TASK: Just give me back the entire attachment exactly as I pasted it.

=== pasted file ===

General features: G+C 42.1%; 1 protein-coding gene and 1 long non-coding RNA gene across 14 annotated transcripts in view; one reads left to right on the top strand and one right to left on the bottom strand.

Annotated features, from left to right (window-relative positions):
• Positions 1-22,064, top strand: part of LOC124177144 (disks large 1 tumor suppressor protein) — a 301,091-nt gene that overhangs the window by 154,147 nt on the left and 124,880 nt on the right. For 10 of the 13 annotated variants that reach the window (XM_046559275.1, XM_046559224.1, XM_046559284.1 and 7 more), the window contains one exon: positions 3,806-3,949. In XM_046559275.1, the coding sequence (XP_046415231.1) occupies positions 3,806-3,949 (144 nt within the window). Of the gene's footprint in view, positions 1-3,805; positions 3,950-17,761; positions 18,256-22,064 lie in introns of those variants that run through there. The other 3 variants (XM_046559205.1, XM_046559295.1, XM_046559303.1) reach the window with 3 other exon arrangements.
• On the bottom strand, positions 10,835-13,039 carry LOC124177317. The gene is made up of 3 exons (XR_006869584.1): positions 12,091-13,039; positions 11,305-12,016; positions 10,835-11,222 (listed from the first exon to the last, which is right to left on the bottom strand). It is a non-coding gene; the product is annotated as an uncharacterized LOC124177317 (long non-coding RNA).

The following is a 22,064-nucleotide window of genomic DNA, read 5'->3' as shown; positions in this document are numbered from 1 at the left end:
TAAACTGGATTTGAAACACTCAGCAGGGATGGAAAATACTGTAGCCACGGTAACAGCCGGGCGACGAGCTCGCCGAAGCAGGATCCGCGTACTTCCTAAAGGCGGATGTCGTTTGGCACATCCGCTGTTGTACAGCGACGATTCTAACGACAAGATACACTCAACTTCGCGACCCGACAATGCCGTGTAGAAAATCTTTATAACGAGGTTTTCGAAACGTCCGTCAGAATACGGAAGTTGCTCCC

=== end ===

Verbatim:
General features: G+C 42.1%; 1 protein-coding gene and 1 long non-coding RNA gene across 14 annotated transcripts in view; one reads left to right on the top strand and one right to left on the bottom strand.

Annotated features, from left to right (window-relative positions):
• Positions 1-22,064, top strand: part of LOC124177144 (disks large 1 tumor suppressor protein) — a 301,091-nt gene that overhangs the window by 154,147 nt on the left and 124,880 nt on the right. For 10 of the 13 annotated variants that reach the window (XM_046559275.1, XM_046559224.1, XM_046559284.1 and 7 more), the window contains one exon: positions 3,806-3,949. In XM_046559275.1, the coding sequence (XP_046415231.1) occupies positions 3,806-3,949 (144 nt within the window). Of the gene's footprint in view, positions 1-3,805; positions 3,950-17,761; positions 18,256-22,064 lie in introns of those variants that run through there. The other 3 variants (XM_046559205.1, XM_046559295.1, XM_046559303.1) reach the window with 3 other exon arrangements.
• On the bottom strand, positions 10,835-13,039 carry LOC124177317. The gene is made up of 3 exons (XR_006869584.1): positions 12,091-13,039; positions 11,305-12,016; positions 10,835-11,222 (listed from the first exon to the last, which is right to left on the bottom strand). It is a non-coding gene; the product is annotated as an uncharacterized LOC124177317 (long non-coding RNA).

The following is a 22,064-nucleotide window of genomic DNA, read 5'->3' as shown; positions in this document are numbered from 1 at the left end:
TAAACTGGATTTGAAACACTCAGCAGGGATGGAAAATACTGTAGCCACGGTAACAGCCGGGCGACGAGCTCGCCGAAGCAGGATCCGCGTACTTCCTAAAGGCGGATGTCGTTTGGCACATCCGCTGTTGTACAGCGACGATTCTAACGACAAGATACACTCAACTTCGCGACCCGACAATGCCGTGTAGAAAATCTTTATAACGAGGTTTTCGAAACGTCCGTCAGAATACGGAAGTTGCTCCC